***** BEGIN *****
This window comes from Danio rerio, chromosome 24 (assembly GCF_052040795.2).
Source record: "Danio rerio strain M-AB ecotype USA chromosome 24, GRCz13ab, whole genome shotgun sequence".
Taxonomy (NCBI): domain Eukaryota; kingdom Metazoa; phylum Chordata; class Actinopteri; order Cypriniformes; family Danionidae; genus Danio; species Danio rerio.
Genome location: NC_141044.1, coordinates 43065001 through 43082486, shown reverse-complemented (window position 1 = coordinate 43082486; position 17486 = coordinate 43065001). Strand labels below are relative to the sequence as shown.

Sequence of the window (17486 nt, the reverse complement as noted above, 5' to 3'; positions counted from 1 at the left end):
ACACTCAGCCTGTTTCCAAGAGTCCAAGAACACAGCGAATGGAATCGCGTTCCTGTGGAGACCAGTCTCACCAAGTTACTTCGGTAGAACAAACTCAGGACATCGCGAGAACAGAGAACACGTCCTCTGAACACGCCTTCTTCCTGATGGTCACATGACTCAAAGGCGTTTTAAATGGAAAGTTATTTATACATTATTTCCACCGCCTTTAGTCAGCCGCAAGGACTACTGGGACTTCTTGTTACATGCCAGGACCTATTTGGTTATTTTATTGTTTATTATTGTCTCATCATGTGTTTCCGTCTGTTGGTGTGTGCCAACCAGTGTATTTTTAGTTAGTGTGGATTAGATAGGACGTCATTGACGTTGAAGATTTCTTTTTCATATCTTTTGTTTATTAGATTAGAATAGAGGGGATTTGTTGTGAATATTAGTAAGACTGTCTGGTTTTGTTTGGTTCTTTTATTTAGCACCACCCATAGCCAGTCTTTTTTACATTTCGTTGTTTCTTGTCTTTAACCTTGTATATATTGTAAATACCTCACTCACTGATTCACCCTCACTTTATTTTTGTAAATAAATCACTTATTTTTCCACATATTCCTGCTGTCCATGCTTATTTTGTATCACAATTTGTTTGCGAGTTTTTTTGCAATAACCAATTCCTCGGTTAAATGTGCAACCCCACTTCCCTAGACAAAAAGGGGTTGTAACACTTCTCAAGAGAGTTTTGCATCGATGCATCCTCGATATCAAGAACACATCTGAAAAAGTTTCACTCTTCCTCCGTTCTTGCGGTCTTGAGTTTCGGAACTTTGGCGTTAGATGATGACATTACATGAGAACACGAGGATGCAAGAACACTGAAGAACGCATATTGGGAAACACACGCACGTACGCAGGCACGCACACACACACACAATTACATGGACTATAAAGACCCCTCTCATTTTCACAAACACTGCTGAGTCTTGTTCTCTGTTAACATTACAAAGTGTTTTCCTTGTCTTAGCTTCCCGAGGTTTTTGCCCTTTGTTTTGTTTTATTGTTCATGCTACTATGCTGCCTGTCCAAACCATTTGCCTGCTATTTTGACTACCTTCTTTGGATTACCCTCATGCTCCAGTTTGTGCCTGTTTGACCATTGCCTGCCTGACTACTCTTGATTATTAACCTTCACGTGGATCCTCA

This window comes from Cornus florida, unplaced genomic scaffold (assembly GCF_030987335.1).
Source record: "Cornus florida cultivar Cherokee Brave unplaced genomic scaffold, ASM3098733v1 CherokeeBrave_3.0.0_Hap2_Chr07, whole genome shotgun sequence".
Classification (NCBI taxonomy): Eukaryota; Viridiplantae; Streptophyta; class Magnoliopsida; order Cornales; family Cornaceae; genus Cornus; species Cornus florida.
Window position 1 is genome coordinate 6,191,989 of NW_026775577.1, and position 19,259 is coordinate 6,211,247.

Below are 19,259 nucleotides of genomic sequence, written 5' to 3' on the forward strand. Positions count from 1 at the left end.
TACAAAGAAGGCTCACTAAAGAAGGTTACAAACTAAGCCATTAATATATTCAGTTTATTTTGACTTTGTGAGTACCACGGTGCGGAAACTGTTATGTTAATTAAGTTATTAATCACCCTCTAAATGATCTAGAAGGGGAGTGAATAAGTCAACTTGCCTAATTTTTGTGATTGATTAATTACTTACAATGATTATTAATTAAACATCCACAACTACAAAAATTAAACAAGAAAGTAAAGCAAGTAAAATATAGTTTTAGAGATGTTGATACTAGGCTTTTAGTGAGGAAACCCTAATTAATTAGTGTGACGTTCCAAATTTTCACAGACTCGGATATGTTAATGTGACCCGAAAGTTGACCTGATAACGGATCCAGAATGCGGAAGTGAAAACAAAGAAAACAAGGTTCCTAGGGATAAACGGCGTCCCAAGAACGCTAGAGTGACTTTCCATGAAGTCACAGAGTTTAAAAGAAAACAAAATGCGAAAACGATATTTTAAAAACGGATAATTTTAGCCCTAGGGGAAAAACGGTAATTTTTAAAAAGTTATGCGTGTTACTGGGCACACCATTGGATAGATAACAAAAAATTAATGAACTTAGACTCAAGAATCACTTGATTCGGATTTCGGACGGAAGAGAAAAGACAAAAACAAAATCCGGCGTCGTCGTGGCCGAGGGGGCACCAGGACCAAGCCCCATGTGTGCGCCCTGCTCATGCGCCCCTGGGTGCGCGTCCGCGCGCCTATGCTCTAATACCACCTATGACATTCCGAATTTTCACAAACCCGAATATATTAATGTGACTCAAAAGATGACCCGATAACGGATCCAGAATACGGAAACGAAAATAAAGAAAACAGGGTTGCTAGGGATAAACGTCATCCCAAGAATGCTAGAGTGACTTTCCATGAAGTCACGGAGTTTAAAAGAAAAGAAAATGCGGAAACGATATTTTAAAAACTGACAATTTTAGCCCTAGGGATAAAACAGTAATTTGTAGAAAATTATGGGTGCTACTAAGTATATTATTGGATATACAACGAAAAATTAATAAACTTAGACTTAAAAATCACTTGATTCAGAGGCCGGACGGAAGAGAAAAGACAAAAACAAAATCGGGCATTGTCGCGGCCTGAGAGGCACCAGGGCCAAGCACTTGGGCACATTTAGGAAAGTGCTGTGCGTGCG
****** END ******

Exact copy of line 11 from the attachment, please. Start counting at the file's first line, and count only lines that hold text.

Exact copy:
Below are 19,259 nucleotides of genomic sequence, written 5' to 3' on the forward strand. Positions count from 1 at the left end.